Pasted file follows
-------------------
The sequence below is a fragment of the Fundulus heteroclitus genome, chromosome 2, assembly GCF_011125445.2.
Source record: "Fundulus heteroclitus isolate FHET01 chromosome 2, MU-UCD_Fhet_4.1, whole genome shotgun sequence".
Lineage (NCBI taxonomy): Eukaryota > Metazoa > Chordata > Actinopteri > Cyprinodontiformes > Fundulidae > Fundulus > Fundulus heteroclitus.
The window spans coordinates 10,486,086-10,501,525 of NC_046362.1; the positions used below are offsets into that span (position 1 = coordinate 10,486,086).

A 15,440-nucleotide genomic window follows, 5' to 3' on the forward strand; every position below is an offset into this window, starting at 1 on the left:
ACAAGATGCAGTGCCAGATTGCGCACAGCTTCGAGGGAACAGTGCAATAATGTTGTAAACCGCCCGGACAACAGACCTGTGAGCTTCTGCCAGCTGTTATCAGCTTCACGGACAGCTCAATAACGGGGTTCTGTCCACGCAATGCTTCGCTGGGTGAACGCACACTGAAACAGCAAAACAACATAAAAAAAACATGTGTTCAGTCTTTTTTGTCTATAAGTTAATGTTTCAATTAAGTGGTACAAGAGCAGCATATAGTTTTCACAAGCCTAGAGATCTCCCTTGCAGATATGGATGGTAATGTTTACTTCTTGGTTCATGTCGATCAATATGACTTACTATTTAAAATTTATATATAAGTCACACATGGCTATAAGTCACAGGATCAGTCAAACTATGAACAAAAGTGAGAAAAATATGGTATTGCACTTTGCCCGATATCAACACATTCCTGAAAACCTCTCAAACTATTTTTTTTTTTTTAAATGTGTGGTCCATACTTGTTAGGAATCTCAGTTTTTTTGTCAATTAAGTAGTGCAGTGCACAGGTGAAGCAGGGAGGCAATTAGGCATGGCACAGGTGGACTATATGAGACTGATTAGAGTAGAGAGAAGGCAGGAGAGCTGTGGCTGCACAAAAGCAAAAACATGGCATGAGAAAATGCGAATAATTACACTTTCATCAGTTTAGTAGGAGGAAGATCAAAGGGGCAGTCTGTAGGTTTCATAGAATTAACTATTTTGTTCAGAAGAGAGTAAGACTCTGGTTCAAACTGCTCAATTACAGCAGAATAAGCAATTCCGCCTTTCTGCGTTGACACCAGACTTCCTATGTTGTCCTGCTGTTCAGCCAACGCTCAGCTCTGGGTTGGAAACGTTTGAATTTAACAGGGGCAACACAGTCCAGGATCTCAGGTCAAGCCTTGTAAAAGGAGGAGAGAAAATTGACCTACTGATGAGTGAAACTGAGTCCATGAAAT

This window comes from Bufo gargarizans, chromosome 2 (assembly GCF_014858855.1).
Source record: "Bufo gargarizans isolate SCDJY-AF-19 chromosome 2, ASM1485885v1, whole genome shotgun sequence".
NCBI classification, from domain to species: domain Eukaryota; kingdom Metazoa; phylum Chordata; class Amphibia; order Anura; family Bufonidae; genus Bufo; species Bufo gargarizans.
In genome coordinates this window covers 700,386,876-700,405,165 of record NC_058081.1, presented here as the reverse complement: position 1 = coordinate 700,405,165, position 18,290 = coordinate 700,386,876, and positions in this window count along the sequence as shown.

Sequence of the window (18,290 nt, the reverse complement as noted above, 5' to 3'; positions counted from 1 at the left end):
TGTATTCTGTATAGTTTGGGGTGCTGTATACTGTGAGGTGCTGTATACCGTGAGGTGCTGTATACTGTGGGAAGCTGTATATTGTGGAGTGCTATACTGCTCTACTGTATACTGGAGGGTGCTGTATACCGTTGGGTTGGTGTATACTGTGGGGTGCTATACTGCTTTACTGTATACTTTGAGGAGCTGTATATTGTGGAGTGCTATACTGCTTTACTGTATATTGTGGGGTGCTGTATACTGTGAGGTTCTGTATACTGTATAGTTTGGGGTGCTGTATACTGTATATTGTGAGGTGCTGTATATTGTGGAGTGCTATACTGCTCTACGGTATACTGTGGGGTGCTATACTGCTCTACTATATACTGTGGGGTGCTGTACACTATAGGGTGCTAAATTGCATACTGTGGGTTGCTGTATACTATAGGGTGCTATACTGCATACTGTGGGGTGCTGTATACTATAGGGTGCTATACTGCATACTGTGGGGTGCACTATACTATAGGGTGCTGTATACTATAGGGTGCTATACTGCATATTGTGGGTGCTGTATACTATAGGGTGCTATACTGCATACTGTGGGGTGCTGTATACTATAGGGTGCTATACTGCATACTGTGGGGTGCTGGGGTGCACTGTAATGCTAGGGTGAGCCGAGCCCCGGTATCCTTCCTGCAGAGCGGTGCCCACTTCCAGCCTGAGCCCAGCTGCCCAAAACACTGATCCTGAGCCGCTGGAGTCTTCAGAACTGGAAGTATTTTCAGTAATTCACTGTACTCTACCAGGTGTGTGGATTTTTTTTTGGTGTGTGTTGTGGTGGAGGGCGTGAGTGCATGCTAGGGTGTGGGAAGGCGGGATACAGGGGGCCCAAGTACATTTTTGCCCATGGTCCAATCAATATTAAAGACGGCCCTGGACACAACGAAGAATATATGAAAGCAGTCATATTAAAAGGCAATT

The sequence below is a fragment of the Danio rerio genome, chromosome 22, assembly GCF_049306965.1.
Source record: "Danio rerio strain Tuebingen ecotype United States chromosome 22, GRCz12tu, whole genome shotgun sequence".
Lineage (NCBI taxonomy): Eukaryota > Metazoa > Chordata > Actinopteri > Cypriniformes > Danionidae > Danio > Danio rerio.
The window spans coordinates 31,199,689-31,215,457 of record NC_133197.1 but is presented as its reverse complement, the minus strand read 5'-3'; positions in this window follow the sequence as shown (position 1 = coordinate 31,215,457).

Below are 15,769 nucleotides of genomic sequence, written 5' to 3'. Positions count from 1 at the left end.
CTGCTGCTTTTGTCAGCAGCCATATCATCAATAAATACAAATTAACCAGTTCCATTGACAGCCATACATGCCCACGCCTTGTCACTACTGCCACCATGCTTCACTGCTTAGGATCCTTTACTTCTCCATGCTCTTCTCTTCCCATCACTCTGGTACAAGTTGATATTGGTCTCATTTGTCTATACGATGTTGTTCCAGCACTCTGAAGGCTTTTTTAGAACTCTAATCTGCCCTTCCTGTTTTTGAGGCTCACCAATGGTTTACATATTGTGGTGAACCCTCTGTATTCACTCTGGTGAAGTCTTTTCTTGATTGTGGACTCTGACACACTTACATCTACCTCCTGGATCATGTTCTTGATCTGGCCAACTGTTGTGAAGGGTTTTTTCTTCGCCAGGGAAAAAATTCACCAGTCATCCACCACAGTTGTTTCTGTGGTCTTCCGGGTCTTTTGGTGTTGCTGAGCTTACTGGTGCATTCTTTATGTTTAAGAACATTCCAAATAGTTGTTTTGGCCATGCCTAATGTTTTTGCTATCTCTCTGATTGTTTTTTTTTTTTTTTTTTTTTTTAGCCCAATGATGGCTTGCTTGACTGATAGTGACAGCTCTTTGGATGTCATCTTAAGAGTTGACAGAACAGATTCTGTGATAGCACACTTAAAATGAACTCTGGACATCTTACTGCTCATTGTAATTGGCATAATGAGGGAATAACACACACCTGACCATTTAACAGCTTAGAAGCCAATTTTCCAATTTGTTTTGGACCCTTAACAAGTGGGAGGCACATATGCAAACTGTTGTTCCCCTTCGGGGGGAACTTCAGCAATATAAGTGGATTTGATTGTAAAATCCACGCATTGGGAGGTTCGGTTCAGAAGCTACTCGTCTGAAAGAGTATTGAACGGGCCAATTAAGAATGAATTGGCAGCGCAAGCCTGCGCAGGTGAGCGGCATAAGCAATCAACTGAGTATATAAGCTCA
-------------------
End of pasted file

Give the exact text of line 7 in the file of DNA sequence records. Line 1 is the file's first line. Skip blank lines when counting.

This window comes from Bufo gargarizans, chromosome 2 (assembly GCF_014858855.1).